BSN vs ADN Paycheck Difference
BSN vs ADN paycheck difference can be significant, so should you opt for a two-year ADN or a four-year BSN degree? In the world of nursing, how you enter the field is the first big question you must answer for yourself. First, do you want a faster course load and a career waiting for you after a two-year Associate Degree in Nursing (ADN) program? Or do you want a four-year Bachelor of Science in Nursing (BSN) degree?
Perhaps you already have a four-year degree in another unrelated field, and you want to go for an Accelerated BSN degree. Still, you are unsure if you have the transcripts to get in. So, first, what are your options in this case? Secondly, how much more money will a BSN degree holder make versus an ADN degree holder? For those considering a career in nursing, there are many paths they can take. An ADN or BSN degree can lead to a successful nursing career.
What is an RN?
An RN (registered nurse) is a healthcare professional who is licensed and trained to provide medical care, advice, and assistance to patients. They perform a variety of duties such as monitoring and administering medications, providing patient education and counseling, and assisting doctors with medical procedures. The entry-level education for registered nurses is an associate degree.
What Does a Registered Nurse (RN) Do?
A Registered Nurse (RN) is a trained healthcare professional who provides medical care for patients. They may specialize in a certain area of healthcare, such as pediatrics, geriatrics, or mental health, or they may provide general care to patients of all ages. RNs assess patient health problems, develop and implement nursing care plans, provide patient education, administer medications, and supervise nursing assistants. They may also coordinate patient care, conduct medical tests, and consult with other healthcare professionals.
The Differences Between RN and BSN
The biggest difference between a Registered Nurse (RN) and a Bachelor of Science in Nursing (BSN) is that one is a license and a degree. RNs are typically required to hold an Associate’s degree in nursing and can become licensed after passing the National Council Licensure Examination NCLEX-RN exam. BSNs, on the other hand, earn a bachelor’s degree and also pass the NCLEX-RN exam. The BSN curriculum is more comprehensive and includes more clinical training than an associate degree.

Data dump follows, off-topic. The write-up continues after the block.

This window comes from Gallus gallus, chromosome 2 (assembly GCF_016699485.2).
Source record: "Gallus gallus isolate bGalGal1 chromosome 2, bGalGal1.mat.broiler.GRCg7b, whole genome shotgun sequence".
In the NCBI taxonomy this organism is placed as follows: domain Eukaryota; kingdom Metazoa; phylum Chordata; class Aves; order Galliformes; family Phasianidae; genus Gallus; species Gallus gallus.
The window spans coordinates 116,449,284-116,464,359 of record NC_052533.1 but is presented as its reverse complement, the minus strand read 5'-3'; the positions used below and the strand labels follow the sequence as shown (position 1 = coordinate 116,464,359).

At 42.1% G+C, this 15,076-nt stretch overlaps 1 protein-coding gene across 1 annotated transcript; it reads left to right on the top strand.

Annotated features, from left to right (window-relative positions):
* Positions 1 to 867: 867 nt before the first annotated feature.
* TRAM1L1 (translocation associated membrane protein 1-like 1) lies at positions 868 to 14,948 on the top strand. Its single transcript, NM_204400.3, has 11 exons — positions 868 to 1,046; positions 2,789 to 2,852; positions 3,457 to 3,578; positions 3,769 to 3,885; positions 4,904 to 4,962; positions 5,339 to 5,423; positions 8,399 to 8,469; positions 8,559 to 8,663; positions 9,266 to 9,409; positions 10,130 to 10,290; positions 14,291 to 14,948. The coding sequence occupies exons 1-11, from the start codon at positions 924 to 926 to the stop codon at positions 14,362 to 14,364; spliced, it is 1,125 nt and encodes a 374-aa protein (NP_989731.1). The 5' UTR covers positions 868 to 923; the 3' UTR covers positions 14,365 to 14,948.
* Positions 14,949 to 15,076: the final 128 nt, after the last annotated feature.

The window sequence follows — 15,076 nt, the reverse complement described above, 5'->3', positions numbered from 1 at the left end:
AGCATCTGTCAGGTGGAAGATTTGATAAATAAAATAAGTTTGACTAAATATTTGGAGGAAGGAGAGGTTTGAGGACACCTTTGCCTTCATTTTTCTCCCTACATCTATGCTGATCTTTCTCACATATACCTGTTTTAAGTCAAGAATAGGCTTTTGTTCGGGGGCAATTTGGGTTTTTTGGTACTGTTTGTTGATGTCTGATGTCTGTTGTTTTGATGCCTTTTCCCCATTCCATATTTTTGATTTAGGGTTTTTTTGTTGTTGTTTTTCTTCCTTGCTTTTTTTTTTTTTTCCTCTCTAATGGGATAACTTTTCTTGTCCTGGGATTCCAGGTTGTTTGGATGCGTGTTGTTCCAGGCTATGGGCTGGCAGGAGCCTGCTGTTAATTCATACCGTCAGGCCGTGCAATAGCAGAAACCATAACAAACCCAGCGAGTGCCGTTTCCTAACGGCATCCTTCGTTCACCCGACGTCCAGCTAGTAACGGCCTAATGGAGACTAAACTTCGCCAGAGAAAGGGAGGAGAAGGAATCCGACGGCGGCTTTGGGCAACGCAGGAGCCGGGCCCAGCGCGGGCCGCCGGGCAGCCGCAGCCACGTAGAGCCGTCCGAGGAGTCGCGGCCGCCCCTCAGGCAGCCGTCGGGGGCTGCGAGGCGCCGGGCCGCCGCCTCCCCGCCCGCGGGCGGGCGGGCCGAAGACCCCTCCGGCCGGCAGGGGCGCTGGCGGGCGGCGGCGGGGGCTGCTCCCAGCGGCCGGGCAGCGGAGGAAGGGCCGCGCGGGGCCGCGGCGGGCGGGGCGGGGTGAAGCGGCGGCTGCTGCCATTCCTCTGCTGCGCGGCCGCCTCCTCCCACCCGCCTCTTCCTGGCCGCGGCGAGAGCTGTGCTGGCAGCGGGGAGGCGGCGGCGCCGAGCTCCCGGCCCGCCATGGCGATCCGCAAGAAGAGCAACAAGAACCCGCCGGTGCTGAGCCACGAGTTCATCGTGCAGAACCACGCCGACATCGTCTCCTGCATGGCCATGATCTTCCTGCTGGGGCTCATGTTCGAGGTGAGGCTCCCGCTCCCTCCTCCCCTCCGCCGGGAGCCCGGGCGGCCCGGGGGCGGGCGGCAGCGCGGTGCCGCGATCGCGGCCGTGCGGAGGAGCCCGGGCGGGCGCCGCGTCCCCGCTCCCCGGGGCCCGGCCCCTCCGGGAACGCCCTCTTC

ADN vs BSN
- ADN Registered Nurses – RN license + 2 years of education
- BSN Registered Nurses – RN license + 4 years of education
Another difference between an RN and a BSN is the scope of practice. RNs are allowed to perform a wide range of tasks related to patient care, while BSNs can perform many of these tasks at a higher level or in a more specialized manner. For example, BSNs may be able to provide more advanced assessments and treatments or be better qualified to mentor and educate other nurses. Finally, there is a difference in salary. Generally speaking, BSNs tend to earn more than RNs due to their higher level of education and training.
|Education||Time||License for this Education|
|Diploma||1 year||LPN or LVN practical nurse|
|ADN or ASN||2 years||RN Registered Nurse|
|BSN||4 years||RN Registered Nurse|
|MSN||2 years||APRN Advanced Practice RN|
|DNP or Phd||3 years||APRN Advanced Practice RN|
What are LPNs and LVNs?
Entry level positions in the field of nursing usually require a nursing diploma. Diploma programs can be a great way to jumpstart a career in nursing. Individuals with a high school diploma can become a Licensed Practical Nurse (LPN) or Licensed Vocational Nurse (LVN) in about one year. There are a variety of diploma programs available. These programs typically take 10 to 12 months of study and include hands-on training and work experience.
|Education||Time||License for this Education||Exam|
|Diploma||1 year||LPN – Licensed Practical Nurse||NCLEX-PN|
|Diploma||1 year||LVN – Licensed Vocational Nurse||NCLEX-PN|